Domesday Book

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Domesday Book

(do͞omz`dā), record of a general census of England made (1085–86) by order of William IWilliam I
or William the Conqueror,
1027?–1087, king of England (1066–87). Earnest and resourceful, William was not only one of the greatest of English monarchs but a pivotal figure in European history as well.
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 (William the Conqueror). The survey ascertained the economic resources of most of the country for purposes of more accurate taxation. Royal agents took the evidence of local men in each hundred (county subdivision), the latter acting as inquest jurors. Descriptions of each piece of land, its present and former holders, the holding itself, and the population on it were among the facts recorded. For the thoroughness and speed with which it was taken, the Domesday survey as an administrative measure is unsurpassed in medieval history. Written from the data thus gathered, the Domesday Book is an invaluable historical source. It furnished the material for F. W. Maitland's masterly survey, Domesday Book and Beyond (1897), which deals with social and economic conditions in Anglo-Saxon and Conquest times. Many of the Domesday records have been printed by counties in the Victoria County Histories, and several portions have been independently published. The name domesday is a variant of doomsday, meaning day of judgment.


See V. H. Galbraith, The Making of Domesday Book (1961, repr. 1981); R. W. Finn, The Domesday Inquest and the Making of Domesday Book (1961) and Introduction to Domesday Book (1963); J. C. Holt, Domesday Studies (1987).

Domesday Book


the record of a general land census in England undertaken by William I the Conqueror in 1086 (20 years after the Norman Conquest of England in 1066) to determine the crown’s material resources; this was the earliest state census in European history. The Domesday Book was exceptionally complete; data were assembled on the size of patrimonies (manors) and on the distribution between the landowner and the peasant tenants of arable land, livestock, and equipment on the manor, as well as on the number and categories (in property and law) of the various kinds of landowners and tenants. The very fact of determining the legal status of the peasants of England made the Domesday Book a cause for the drastic deterioration of their position and for the spread of serfdom to strata of the peasantry that had previously been free. The name of this census reflects the attitude of contemporaries toward it. The Domesday Book is an extremely valuable source for the socioeconomic history of medieval England.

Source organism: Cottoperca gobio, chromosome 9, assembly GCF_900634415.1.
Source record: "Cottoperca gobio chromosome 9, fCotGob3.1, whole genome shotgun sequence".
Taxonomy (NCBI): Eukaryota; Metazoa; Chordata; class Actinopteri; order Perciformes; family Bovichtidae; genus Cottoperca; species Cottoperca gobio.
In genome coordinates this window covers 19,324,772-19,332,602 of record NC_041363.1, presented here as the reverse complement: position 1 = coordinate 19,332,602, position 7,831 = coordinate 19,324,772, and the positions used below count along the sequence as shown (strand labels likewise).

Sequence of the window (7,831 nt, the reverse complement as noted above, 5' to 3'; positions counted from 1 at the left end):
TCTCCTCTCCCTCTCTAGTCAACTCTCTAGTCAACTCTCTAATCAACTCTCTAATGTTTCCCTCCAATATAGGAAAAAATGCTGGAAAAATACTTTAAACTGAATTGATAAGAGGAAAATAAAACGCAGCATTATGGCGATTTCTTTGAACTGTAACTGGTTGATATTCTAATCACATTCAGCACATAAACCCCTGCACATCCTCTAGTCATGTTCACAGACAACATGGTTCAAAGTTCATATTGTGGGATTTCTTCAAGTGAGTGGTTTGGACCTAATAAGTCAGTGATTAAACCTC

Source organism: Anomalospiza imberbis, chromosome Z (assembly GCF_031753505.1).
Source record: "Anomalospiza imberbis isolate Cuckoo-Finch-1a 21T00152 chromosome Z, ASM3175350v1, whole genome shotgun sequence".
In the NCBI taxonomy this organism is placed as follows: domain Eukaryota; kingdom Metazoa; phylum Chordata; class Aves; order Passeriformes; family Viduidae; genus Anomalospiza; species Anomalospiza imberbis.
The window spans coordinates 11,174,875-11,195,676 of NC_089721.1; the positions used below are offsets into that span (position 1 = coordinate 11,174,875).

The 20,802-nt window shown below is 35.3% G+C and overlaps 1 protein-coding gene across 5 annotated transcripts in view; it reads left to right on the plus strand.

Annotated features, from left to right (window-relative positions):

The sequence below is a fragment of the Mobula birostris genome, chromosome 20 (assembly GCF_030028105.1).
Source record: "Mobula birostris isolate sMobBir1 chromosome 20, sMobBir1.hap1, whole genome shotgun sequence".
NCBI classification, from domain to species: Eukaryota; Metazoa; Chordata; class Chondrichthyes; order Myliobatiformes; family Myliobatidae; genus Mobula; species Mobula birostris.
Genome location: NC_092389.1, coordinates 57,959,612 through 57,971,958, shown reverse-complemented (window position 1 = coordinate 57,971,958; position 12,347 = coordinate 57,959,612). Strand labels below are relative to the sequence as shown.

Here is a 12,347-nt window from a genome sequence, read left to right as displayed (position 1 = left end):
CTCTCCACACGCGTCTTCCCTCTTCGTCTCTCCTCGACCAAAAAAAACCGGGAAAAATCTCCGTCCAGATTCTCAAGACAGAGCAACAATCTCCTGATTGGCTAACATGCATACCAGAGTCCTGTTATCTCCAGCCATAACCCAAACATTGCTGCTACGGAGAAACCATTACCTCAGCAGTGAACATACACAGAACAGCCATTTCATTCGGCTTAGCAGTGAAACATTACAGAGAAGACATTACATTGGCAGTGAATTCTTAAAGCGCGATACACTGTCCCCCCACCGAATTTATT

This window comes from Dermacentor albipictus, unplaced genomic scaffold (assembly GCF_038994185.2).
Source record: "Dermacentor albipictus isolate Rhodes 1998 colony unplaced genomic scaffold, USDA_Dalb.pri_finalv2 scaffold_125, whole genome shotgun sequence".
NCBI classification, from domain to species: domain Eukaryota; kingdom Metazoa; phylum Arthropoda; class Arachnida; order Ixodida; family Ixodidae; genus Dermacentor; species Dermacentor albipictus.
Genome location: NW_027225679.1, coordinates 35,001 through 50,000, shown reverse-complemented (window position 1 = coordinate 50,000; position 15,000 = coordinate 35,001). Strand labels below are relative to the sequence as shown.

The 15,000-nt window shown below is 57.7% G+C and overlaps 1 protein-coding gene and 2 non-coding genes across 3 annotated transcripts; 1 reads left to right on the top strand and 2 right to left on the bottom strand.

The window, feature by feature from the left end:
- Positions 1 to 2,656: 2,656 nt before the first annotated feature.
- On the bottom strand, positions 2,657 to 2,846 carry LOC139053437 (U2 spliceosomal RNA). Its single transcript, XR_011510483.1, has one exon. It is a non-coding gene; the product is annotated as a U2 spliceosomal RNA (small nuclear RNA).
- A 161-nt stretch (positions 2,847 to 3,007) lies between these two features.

Domesday Book . . . , vols. 1–4. London, 1783–1816.


Kosminskii, E. A. Issledovaniia po agrarnoi istorii Anglii XIII ν. Moscow, 1947.
Barg, M. A. Issledovaniia po istorii angliiskogo feodalizma ν XI—XIII vv. Moscow, 1962.
Levitskii, la. A. “Problema rannego feodal’nogo goroda ν Anglii i Kniga Strashnogo suda.” In the collection Srednie veka, issue 3. Moscow, 1951.


References in periodicals archive ?
Data generated by the Domesday Survey enable us to recreate the economy of the time.
The original estate was noted in the Domesday survey in 1086 and by medieval times was owned by the Cranage family.
The site can be dated to the Domesday survey of 1086 and stands next to the small parish church with wonderful views over the valley - all a short distance from the convenient A417.
The historic farmhouse, standing in unspoilt countryside, occupies an important site, mentioned in the Domesday survey of 1086 and forming part of a gift to an Ansfrid De Cormeilles after the conquest.
The place was recorded in the Domesday Survey of 1086.
The mill is now a private house but was once one of many mills that used the waters of the river many times as a source of power - in the Domesday Survey of 1086 there were more than 5,000 mills recorded in the land.
The manor made it into the Domesday survey in 1086.
The village is listed in the Domesday survey of 1086 but before the Normans left their mark this was territory of Offa (the king of Marcia) who gifted the village to the Priory of Worcester in AD 786From the Almonry in Evesham (where alms were handed to the poor) walk along Boat Lane to the Ferry (which I was assured had started to operate again after its winter holiday.
A mill has been here since the Domesday Survey (1086).
Records go back to the Domesday Survey of 1086 when the place was called Roclintone.